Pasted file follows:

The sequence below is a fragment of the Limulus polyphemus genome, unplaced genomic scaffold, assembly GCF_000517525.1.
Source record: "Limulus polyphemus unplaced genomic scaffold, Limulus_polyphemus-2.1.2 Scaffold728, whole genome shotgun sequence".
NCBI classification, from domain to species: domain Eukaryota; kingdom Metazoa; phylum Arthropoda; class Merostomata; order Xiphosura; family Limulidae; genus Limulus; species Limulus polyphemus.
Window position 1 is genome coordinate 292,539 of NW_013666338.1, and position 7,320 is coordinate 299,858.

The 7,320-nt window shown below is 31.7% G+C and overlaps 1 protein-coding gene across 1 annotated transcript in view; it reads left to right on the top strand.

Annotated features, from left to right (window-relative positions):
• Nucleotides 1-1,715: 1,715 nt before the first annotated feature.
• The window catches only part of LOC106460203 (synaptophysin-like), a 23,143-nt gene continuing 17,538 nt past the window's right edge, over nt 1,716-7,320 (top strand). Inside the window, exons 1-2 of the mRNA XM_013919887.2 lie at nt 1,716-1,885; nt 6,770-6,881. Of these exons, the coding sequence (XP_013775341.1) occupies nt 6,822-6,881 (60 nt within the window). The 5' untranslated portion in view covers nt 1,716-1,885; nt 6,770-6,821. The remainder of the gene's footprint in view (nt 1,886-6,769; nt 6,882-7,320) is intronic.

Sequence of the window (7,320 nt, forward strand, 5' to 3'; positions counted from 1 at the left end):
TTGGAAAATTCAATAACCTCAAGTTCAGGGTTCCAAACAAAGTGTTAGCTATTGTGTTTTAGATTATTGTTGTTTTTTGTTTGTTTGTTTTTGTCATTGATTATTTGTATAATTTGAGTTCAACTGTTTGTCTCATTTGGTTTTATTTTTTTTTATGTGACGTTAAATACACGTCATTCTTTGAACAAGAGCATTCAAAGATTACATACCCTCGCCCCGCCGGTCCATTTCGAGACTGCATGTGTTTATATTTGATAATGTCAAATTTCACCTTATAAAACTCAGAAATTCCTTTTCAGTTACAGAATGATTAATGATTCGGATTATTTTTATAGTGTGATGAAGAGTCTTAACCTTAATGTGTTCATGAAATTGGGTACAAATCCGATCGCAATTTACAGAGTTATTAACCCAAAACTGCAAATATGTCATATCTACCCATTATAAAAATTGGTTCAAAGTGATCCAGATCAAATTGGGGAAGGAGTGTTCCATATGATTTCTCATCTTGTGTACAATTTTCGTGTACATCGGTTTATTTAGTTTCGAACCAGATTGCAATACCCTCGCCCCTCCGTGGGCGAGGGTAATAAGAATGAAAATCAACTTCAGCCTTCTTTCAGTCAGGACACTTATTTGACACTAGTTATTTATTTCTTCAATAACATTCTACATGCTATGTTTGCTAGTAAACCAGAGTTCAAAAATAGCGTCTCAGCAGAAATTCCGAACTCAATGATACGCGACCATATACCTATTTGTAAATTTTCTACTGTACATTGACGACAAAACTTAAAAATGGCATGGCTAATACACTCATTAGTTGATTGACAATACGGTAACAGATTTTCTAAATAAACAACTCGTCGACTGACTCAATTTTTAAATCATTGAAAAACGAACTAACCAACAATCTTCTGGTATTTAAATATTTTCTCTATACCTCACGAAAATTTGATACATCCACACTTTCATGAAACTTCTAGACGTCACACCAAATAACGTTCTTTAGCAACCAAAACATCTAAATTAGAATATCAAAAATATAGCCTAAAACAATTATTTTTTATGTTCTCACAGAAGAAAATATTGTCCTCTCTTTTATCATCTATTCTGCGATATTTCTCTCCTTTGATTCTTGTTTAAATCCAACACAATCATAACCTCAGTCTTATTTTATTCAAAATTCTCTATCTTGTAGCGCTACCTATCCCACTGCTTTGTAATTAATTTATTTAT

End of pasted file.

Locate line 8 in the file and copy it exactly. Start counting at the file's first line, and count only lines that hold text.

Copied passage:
• The window catches only part of LOC106460203 (synaptophysin-like), a 23,143-nt gene continuing 17,538 nt past the window's right edge, over nt 1,716-7,320 (top strand). Inside the window, exons 1-2 of the mRNA XM_013919887.2 lie at nt 1,716-1,885; nt 6,770-6,881. Of these exons, the coding sequence (XP_013775341.1) occupies nt 6,822-6,881 (60 nt within the window). The 5' untranslated portion in view covers nt 1,716-1,885; nt 6,770-6,821. The remainder of the gene's footprint in view (nt 1,886-6,769; nt 6,882-7,320) is intronic.